Thursday, March 31, 2011

Genealogy Collaboration

When I began my research 20+ years ago, I was the only one in my family that had any interest in researching our ancestors.

Over the years I have been contacted by numerous distant cousins and I myself have contacted distant cousins on varies lines, and without fail, I always have the most information.

Because I am very diligent in checking sources and I want copies of EVERYTHING I find, I am always happy to share what information and documents I have gathered.

I feel genealogy research should be a collaborative effort, why would I not share??  I have run across some researches who don't share their information and I think that is just plain silly.  It makes no sense to me.  If you have information someone else needs, why withhold that information?

Surnames Researched:
Green, Jenkins, Bestor, Stanley, Meyrick, Bolton, Lloyd, Hardman, Hostetler, Nilsdotter, Cyrier, Savoie, Chartier, Hubbard, Jewell, Massara, Comerford, Cunningham, Guiton, Kelly

Ancestral Locations:
Kankakee, Illinois
Boston, Massachusetts
Baltimore, Maryland
Fulton, Pennsylvania
Hardman, Oregon
Dayton, Washington
Montreal, Canada
Ludlow, England
Crickhowell, Wales
Onslunda, Sweden
Kilkinney, Ireland
Tipperary, Ireland
New York

Wednesday, March 30, 2011

Meet The Parents -- Mom

My family history begins with my parents.  Without them, I wouldn't be here......go figure!

This is my mom.....Isn't she cute!

She was the first born child to my grandparents (I'll introduce them another day) and she was born on Sunday, 14 October 1945 in Waltham, Massachusetts.........9 months and 10 days after her parents were married.

As my Grandmother tells it, my mom was born after a lengthy labor, in which my grandmother was ultimatley sedated.  My Grandmother saw her new baby for the first time the next day and she recalls her first thoughts being........Who is this black haired child? (My grandmother is a redhead)  She couldn't imagine this dark-haired dark-eyed baby could possibly be hers! (Never mind my Grandfather is dark in coloring, and wasn't present for the birth because he was busy in the Pacific War Theater during a little thing now known as WWII)

My mom spent the first six months of her life living in Needham, Massachusetts with her mother and her grandparents.  My grandmother recalls laying my mom out in the sun for hours at time to "get some fresh are."  Nowadays, babies are smoothered in sunscreen and hidden in the shade.

When her father was discharged in 1946, he moved his little family to Houston, Texas while he attended college.  This is where they would remain for the next four years.  During this time my mom had two favorite activities.  Disappearing off to uncharted areas (aka climbing the fence in the back yard and visiting neighbors....some blocks away).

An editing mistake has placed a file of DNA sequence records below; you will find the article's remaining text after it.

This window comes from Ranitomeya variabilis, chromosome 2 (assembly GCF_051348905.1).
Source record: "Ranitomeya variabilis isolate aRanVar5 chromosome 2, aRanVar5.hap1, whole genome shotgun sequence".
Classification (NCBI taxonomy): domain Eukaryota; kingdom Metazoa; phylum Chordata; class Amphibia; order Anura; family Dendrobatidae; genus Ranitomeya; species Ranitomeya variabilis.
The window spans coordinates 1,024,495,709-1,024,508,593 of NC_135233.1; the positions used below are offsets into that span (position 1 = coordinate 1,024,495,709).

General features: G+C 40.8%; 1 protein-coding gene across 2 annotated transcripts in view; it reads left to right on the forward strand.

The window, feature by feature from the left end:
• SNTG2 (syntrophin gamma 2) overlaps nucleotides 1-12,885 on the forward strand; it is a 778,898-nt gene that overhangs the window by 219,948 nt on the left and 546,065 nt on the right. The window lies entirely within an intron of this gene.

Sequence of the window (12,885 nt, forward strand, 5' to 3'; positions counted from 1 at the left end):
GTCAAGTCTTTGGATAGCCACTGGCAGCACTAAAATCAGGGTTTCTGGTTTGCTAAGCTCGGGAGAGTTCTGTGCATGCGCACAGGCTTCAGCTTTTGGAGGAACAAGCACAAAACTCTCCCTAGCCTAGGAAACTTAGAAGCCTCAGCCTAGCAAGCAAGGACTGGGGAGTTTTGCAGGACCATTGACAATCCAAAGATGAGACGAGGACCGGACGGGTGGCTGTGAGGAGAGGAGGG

And playing in a washtub.

When my mom was 18 months old, her world changed...............she became a big sister for the first time.  Now, if you ask my mom, this was the most tramating event in her little life.  Due to the fact that my grandparents where in Houston, Texas, and all other relatives were in Massachusettes, my mom was sent to a Nunnery while my grandmother birthed her second child.  My mom would remain in the Nunnery for two weeks.  During her stay, my mom was not allowed a bottle, which at 18 months of age she was quite attached too.  In my moms opinion, this act has affected her entire life.  I suppose she's the only one who can decide that.

New Big Sister, Baby Sister and Daddy

After the birth of her sister, and upon my Grandfather's graduation, the family of 4 headed back to Massachusetts, settling in Nadick.  During the years they lived in Nadick, my mom became a sister two more times.  In 1955 they family of 6 moved to Middletown, New Jersey where they would remain until 1960.

Christmas 1955

During her childhood years my mom spent all her summers at The Cape (Cape Cod) at her grandparents beach house.  One of her most vivid memories is being on at The Cape with her Grandmother during  hurrican Hazel, while the rest of her family was back in Nadick.  She recalls the tremendous combined strength it took for her and her grandmother to close the french doors on the front porch.  She and her grandmother had to wait out a portion of the storm for her grandfather to arrive to bring them back to Nadick. She can still remember the burning sting of the sand as she and her grandmother ran to the car once her grandfather had arrived. 

The Cape

After a crazy drive through flooded cranberry bogs, they arrived in Needham and she had to spend the night at her grandparents.  She laid awake all night listening to the mantle clock chime each hour, as she scratched and scratched a horrible case of poison oak.

Sixth Grade

In the Summer of 1960, the family of 6 loaded up in a 1954 two-tone station wagon, and headed to their new home on the West Coast .  They took the entire summer to drive across the country stoppping in various locations along the way to visit family. 

The Station Wagon

Their route took them from New Jersey, to To New York, to Connecticut, across to Illinois.  Then meandering up and down the map moving forever onward to California.